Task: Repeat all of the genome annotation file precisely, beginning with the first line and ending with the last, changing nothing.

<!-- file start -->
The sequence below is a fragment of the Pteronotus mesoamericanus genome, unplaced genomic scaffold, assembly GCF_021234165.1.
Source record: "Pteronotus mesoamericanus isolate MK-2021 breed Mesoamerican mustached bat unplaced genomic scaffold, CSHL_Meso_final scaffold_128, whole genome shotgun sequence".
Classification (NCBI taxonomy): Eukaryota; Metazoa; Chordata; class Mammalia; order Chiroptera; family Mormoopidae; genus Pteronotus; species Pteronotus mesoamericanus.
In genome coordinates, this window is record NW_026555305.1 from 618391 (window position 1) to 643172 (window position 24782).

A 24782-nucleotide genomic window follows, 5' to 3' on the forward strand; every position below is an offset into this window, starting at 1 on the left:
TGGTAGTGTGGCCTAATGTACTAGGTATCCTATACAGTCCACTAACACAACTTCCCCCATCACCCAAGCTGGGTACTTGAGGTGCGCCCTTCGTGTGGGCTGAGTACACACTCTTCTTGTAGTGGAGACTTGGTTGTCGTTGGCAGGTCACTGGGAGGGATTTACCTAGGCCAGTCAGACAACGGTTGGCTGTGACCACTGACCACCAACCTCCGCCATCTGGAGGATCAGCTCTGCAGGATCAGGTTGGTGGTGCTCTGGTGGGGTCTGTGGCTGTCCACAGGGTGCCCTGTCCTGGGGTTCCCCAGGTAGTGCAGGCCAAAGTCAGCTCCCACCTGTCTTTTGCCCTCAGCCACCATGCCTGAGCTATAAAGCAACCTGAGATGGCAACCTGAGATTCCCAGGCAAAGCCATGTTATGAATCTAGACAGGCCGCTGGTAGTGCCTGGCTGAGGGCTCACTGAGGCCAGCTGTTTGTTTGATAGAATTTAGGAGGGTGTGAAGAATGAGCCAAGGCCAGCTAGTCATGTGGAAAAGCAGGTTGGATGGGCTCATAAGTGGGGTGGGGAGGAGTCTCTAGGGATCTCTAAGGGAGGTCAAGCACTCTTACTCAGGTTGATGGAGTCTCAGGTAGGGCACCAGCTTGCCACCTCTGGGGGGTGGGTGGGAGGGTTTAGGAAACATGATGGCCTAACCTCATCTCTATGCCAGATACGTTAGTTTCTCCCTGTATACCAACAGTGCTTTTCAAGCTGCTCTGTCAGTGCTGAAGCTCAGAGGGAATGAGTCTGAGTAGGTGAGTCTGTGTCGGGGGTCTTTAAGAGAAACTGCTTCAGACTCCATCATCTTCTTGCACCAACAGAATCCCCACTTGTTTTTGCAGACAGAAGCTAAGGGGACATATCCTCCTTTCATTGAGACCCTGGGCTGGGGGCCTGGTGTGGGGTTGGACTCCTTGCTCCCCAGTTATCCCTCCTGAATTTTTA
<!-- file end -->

The sequence below is a fragment of the Pteronotus mesoamericanus genome, unplaced genomic scaffold, assembly GCF_021234165.1.
Source record: "Pteronotus mesoamericanus isolate MK-2021 breed Mesoamerican mustached bat unplaced genomic scaffold, CSHL_Meso_final scaffold_128, whole genome shotgun sequence".
Classification (NCBI taxonomy): Eukaryota; Metazoa; Chordata; class Mammalia; order Chiroptera; family Mormoopidae; genus Pteronotus; species Pteronotus mesoamericanus.
In genome coordinates, this window is record NW_026555305.1 from 618391 (window position 1) to 643172 (window position 24782).

A 24782-nucleotide genomic window follows, 5' to 3' on the forward strand; every position below is an offset into this window, starting at 1 on the left:
TGGTAGTGTGGCCTAATGTACTAGGTATCCTATACAGTCCACTAACACAACTTCCCCCATCACCCAAGCTGGGTACTTGAGGTGCGCCCTTCGTGTGGGCTGAGTACACACTCTTCTTGTAGTGGAGACTTGGTTGTCGTTGGCAGGTCACTGGGAGGGATTTACCTAGGCCAGTCAGACAACGGTTGGCTGTGACCACTGACCACCAACCTCCGCCATCTGGAGGATCAGCTCTGCAGGATCAGGTTGGTGGTGCTCTGGTGGGGTCTGTGGCTGTCCACAGGGTGCCCTGTCCTGGGGTTCCCCAGGTAGTGCAGGCCAAAGTCAGCTCCCACCTGTCTTTTGCCCTCAGCCACCATGCCTGAGCTATAAAGCAACCTGAGATGGCAACCTGAGATTCCCAGGCAAAGCCATGTTATGAATCTAGACAGGCCGCTGGTAGTGCCTGGCTGAGGGCTCACTGAGGCCAGCTGTTTGTTTGATAGAATTTAGGAGGGTGTGAAGAATGAGCCAAGGCCAGCTAGTCATGTGGAAAAGCAGGTTGGATGGGCTCATAAGTGGGGTGGGGAGGAGTCTCTAGGGATCTCTAAGGGAGGTCAAGCACTCTTACTCAGGTTGATGGAGTCTCAGGTAGGGCACCAGCTTGCCACCTCTGGGGGGTGGGTGGGAGGGTTTAGGAAACATGATGGCCTAACCTCATCTCTATGCCAGATACGTTAGTTTCTCCCTGTATACCAACAGTGCTTTTCAAGCTGCTCTGTCAGTGCTGAAGCTCAGAGGGAATGAGTCTGAGTAGGTGAGTCTGTGTCGGGGGTCTTTAAGAGAAACTGCTTCAGACTCCATCATCTTCTTGCACCAACAGAATCCCCACTTGTTTTTGCAGACAGAAGCTAAGGGGACATATCCTCCTTTCATTGAGACCCTGGGCTGGGGGCCTGGTGTGGGGTTGGACTCCTTGCTCCCCAGTTATCCCTCCTGAATTTTTA